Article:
Recently, an old book, The Dog Lover’s Companion to New England, surfaced in my office begging to be flipped through. This collection of dog-friendly parks, beaches, and recreation areas was ranked by one to five paw prints to guide you where to take your dog for a walk, hike, or swim. I decided to flip to Connecticut and found the Newtown page. Top ranked was the 1,935-acre Paugussett State Park, split into upper and lower regions. This state forest, located off Great Quarter Road and Route 34, includes the Lillinonah Hiking Trial among the 794-acre upper tract.
Charm It! is a line of interchangeable charm jewelry geared toward girls age 5-14. Hundreds of the whimsical, enameled charms are available to that younger population at specialty toy stores, online, and in several big box stores across the nation. The selection of tiny charms runs into the hundreds, and appeal to just about any young girl’s interests. Sports icons, Disney characters, animals, friendship, love, foods, and sweets are just a few of the charms to choose from, and each one can easily be switched from bracelet to bracelet, or to a necklace chain. Since this fall, a dozen new charms have been added to the collection, created by 12 winners in the Charm It! Crayola Creativity Design-A-Charm Contest. Among those winners is Sandy Hook resident, Lauren Milgram.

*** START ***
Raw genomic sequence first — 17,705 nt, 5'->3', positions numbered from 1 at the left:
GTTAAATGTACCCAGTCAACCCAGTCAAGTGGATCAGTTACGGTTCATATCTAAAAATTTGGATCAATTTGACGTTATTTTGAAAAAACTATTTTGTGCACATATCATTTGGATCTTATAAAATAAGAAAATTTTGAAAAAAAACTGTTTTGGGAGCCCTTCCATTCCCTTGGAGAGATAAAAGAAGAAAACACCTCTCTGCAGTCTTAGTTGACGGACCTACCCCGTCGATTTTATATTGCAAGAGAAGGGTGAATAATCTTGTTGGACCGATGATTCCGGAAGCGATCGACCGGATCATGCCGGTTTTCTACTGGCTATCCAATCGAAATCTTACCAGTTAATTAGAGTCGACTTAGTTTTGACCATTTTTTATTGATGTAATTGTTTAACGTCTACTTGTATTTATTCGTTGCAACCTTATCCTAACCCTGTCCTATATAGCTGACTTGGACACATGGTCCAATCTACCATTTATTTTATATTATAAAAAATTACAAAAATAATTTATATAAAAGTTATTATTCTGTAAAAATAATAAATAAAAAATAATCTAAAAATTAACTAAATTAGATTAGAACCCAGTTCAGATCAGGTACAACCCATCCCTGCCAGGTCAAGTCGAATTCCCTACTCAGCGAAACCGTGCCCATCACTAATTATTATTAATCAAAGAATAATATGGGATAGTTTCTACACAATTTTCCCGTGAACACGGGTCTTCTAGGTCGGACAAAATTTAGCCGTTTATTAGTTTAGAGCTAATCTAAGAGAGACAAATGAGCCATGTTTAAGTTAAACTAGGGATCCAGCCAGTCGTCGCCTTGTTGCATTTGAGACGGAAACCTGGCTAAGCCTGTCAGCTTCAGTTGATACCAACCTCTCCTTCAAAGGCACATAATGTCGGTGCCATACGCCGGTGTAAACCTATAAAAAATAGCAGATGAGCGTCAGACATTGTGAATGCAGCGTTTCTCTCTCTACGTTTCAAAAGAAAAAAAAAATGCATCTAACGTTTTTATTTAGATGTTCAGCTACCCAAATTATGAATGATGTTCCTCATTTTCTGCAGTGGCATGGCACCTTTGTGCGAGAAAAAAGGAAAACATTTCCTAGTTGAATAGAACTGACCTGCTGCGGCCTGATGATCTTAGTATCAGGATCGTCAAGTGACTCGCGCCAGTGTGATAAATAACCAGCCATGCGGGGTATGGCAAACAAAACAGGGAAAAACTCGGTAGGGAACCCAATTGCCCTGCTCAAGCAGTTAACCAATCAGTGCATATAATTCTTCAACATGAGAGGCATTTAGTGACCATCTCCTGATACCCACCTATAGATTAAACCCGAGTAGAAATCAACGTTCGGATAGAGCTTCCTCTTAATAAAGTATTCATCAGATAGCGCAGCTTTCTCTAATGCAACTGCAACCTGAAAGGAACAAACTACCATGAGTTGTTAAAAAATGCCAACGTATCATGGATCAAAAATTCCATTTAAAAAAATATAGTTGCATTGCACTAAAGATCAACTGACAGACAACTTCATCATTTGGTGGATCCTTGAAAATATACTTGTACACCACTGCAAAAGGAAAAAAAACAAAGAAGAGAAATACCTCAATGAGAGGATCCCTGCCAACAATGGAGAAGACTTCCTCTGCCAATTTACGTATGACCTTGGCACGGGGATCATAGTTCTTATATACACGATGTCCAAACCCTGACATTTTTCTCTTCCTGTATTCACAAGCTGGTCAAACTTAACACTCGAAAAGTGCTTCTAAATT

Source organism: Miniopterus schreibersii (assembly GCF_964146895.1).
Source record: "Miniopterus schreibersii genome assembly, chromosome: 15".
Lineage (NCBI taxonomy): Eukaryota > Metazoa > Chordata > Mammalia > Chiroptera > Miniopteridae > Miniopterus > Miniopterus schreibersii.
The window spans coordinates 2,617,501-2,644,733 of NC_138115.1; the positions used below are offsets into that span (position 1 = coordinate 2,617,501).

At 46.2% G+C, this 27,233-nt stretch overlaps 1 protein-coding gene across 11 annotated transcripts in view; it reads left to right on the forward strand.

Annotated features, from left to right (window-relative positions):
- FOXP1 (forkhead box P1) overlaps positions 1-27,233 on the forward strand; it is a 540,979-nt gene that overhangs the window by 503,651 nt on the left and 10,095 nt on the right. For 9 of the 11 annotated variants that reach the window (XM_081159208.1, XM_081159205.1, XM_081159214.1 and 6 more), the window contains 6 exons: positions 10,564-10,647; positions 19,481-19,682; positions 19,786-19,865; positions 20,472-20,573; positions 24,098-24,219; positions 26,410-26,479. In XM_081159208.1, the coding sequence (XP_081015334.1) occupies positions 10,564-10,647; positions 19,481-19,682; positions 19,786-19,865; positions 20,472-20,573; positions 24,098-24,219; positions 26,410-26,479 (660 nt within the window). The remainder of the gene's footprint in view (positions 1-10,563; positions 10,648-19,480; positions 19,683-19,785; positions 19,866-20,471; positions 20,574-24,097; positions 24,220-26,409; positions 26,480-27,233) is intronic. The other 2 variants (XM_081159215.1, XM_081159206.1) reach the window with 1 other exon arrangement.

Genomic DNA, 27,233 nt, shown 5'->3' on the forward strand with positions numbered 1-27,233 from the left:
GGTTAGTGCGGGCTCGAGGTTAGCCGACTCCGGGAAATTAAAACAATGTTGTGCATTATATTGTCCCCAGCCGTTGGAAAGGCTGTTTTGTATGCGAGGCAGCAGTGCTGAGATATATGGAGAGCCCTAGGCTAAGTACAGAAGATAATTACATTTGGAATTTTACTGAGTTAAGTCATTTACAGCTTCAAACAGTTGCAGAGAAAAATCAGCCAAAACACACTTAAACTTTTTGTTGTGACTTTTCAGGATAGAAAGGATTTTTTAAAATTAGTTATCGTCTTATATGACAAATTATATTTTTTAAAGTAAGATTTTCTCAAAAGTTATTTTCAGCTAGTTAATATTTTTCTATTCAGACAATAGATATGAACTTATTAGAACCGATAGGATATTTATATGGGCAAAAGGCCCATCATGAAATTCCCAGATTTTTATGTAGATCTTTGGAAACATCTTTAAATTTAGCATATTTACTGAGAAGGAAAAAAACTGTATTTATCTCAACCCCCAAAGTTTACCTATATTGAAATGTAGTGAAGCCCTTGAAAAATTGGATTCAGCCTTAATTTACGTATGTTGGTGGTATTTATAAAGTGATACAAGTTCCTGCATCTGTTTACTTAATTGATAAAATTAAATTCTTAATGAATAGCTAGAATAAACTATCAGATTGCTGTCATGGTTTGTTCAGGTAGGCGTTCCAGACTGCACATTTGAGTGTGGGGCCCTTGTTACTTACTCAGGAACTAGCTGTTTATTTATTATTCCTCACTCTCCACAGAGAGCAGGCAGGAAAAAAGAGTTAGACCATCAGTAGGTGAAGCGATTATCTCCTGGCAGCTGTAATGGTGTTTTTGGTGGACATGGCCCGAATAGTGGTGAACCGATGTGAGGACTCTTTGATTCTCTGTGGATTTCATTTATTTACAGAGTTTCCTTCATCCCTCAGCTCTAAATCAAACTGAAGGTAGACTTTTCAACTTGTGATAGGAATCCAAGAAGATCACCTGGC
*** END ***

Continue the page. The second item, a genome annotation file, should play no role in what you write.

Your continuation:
"The Grand Budapest Hotel," a film that many are calling one of the best films released in 2014, will be the next film offered at Edmond Town Hall Theatre. The film will be screened daily, January 9-15. On Saturday, January 10, the 7 pm screening will be offered free of charge. Ingersoll Auto of Danbury, which has been offered at least one free movie screening each month at the theater located within the historic building at 45 Main Street since January 2013, has announced it will sponsor that screening. The auto dealership, which is owned by Todd Ingersoll of Newtown, has announced that it will continue its Free Movie Nights all year, in fact.
There are two paths we take as one year passes into the next; one looking forward to the coming year and another looking back on what just transpired. Some face firmly in one direction or the other, some do both, a moment of reflection before planning another year. I used to take that two-faced approach, looking back over my shoulder, then looking ahead to the unknown. This New Year’s ritual I found mostly depressing as it forced me to focus on what I didn’t accomplish looking back. Then, along with setting new goals for the future, I found myself putting the same items back onto the resolution list all over again. So, I stopped doing it! Instead I followed my dogs’ advice, which was staring me right in the face, usually after they just licked it.